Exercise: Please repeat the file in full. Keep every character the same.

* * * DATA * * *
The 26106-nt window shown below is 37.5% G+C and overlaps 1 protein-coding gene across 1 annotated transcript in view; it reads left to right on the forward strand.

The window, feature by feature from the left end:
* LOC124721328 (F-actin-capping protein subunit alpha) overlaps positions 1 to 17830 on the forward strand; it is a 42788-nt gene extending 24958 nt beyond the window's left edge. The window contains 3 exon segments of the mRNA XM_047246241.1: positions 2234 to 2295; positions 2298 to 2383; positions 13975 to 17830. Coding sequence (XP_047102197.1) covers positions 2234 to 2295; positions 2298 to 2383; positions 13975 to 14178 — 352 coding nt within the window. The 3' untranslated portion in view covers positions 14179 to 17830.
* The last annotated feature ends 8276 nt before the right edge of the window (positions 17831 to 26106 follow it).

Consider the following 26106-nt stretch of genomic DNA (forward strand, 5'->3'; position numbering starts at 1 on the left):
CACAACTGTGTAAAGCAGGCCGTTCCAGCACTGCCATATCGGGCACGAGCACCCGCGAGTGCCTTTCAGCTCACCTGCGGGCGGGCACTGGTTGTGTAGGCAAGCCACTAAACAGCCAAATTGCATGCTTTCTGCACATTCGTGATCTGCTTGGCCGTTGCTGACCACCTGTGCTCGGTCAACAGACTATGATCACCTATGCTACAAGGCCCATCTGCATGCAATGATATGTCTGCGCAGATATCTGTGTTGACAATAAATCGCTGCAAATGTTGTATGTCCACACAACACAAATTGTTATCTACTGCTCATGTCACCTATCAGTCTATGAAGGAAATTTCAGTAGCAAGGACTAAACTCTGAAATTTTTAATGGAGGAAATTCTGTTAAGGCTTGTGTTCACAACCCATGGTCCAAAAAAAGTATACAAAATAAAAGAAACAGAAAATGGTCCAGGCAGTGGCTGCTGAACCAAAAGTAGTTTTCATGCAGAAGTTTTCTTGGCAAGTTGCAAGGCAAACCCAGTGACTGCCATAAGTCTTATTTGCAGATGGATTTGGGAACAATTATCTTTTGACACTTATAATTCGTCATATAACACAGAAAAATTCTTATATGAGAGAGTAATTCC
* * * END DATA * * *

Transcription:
The 26106-nt window shown below is 37.5% G+C and overlaps 1 protein-coding gene across 1 annotated transcript in view; it reads left to right on the forward strand.

The window, feature by feature from the left end:
* LOC124721328 (F-actin-capping protein subunit alpha) overlaps positions 1 to 17830 on the forward strand; it is a 42788-nt gene extending 24958 nt beyond the window's left edge. The window contains 3 exon segments of the mRNA XM_047246241.1: positions 2234 to 2295; positions 2298 to 2383; positions 13975 to 17830. Coding sequence (XP_047102197.1) covers positions 2234 to 2295; positions 2298 to 2383; positions 13975 to 14178 — 352 coding nt within the window. The 3' untranslated portion in view covers positions 14179 to 17830.
* The last annotated feature ends 8276 nt before the right edge of the window (positions 17831 to 26106 follow it).

Consider the following 26106-nt stretch of genomic DNA (forward strand, 5'->3'; position numbering starts at 1 on the left):
CACAACTGTGTAAAGCAGGCCGTTCCAGCACTGCCATATCGGGCACGAGCACCCGCGAGTGCCTTTCAGCTCACCTGCGGGCGGGCACTGGTTGTGTAGGCAAGCCACTAAACAGCCAAATTGCATGCTTTCTGCACATTCGTGATCTGCTTGGCCGTTGCTGACCACCTGTGCTCGGTCAACAGACTATGATCACCTATGCTACAAGGCCCATCTGCATGCAATGATATGTCTGCGCAGATATCTGTGTTGACAATAAATCGCTGCAAATGTTGTATGTCCACACAACACAAATTGTTATCTACTGCTCATGTCACCTATCAGTCTATGAAGGAAATTTCAGTAGCAAGGACTAAACTCTGAAATTTTTAATGGAGGAAATTCTGTTAAGGCTTGTGTTCACAACCCATGGTCCAAAAAAAGTATACAAAATAAAAGAAACAGAAAATGGTCCAGGCAGTGGCTGCTGAACCAAAAGTAGTTTTCATGCAGAAGTTTTCTTGGCAAGTTGCAAGGCAAACCCAGTGACTGCCATAAGTCTTATTTGCAGATGGATTTGGGAACAATTATCTTTTGACACTTATAATTCGTCATATAACACAGAAAAATTCTTATATGAGAGAGTAATTCC